Common law of India BULLET 2

Though Indian statutes lag
behind international law in this context, the principles in these
Conventions derived from the common law of nations, will be
treated as a part of the common law of India. Paragraph 76 in
this behalf reads as under:-
“76. It is true that Indian statutes lag behind the
development of international law in comparison to contemporaneous statutes in England and other
maritime countries. Although the Hague Rules are
embodied in the Carriage of Goods by Sea Act,
1925, India never became a party to the
International Convention laying down those rules
(International Convention for the Unification of
Certain Rules of Law relating to Bills of Lading,
Brussels, 1924). The Carriage of Goods by Sea Act,
1925 merely followed the (United Kingdom)
Carriage of Goods by Sea Act, 1924. The United
Kingdom repealed the Carriage of Goods by Sea
Act, 1924 with a view of incorporating the Visby
Rules adopted by the Brussels Protocol of 1968.
The Hague-Visby Rules were accordingly adopted
by the Carriage of Goods by Sea Act 1971 (United
Kingdom). Indian legislation has not, however,
progressed, notwithstanding the Brussels Protocol
of 1968 adopting the Visby Rules or the United
Nations Convention on the Carriage of Goods by
Sea, 1978 adopting the Hamburg Rules. The
Hamburg Rules prescribe the minimum liabilities of
the carrier far more justly and equitably than the
Hague Rules so as to correct the tilt in the latter in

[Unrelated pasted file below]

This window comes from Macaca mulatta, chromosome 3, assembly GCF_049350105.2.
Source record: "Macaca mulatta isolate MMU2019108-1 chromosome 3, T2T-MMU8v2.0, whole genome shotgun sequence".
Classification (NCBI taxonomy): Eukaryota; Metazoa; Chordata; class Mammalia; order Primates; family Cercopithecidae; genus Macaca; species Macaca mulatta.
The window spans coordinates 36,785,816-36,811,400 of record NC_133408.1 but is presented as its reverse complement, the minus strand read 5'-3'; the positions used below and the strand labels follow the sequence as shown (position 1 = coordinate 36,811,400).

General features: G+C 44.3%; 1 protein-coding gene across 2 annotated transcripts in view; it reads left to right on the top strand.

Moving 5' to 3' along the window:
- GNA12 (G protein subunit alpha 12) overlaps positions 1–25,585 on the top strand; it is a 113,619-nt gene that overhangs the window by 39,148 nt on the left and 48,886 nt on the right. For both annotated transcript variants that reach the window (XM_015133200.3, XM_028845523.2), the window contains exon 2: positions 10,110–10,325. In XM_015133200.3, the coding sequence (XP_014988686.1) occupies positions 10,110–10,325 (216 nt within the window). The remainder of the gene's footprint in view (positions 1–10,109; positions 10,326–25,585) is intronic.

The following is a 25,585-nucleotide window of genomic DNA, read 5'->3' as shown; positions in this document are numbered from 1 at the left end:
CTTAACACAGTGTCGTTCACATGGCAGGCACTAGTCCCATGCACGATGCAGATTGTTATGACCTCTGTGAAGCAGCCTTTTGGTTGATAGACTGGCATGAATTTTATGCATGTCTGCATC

favour of the carriers. The Hamburg Rules are
acclaimed to be a great improvement on the Hague
Rules and far more beneficial from the point of view
of the cargo owners. India has also not adopted the
International Convention relating to the Arrest of
Seagoing Ships, Brussels, 1952. Nor has India
adopted the Brussels Conventions of 1952 on civil
and penal jurisdiction in matters of collision; nor the
Brussels Conventions of 1926 and 1967 relating to
maritime liens and mortgages [(a) International
Convention relating to the Arrest of Seagoing Ships,
Brussels, May 10, 1952 (IMC); (b) International
Convention on Certain Rules concerning Civil
Jurisdiction in Matters of Collision, Brussels, May
10, 1952 (IMC); (c) International Convention for the
Unification of Certain Rules relating to Penal Jurisdiction in Matters of Collision, Brussels, May 10, 1952 (IMC); and (d) International Conventions
for the Unification of Certain Rules of Law relating to
Maritime Liens and Mortgages, Brussels, April 10,
1926, and the Revised Convention on Maritime
Lines and Mortgages, Brussels, May 29, 1967
(IMC).] India seems to be lagging behind many
other countries in ratifying and adopting the
beneficial provisions of various conventions
intended to facilitate international trade. Although
these conventions have not been adopted by
legislation, the principles incorporated in the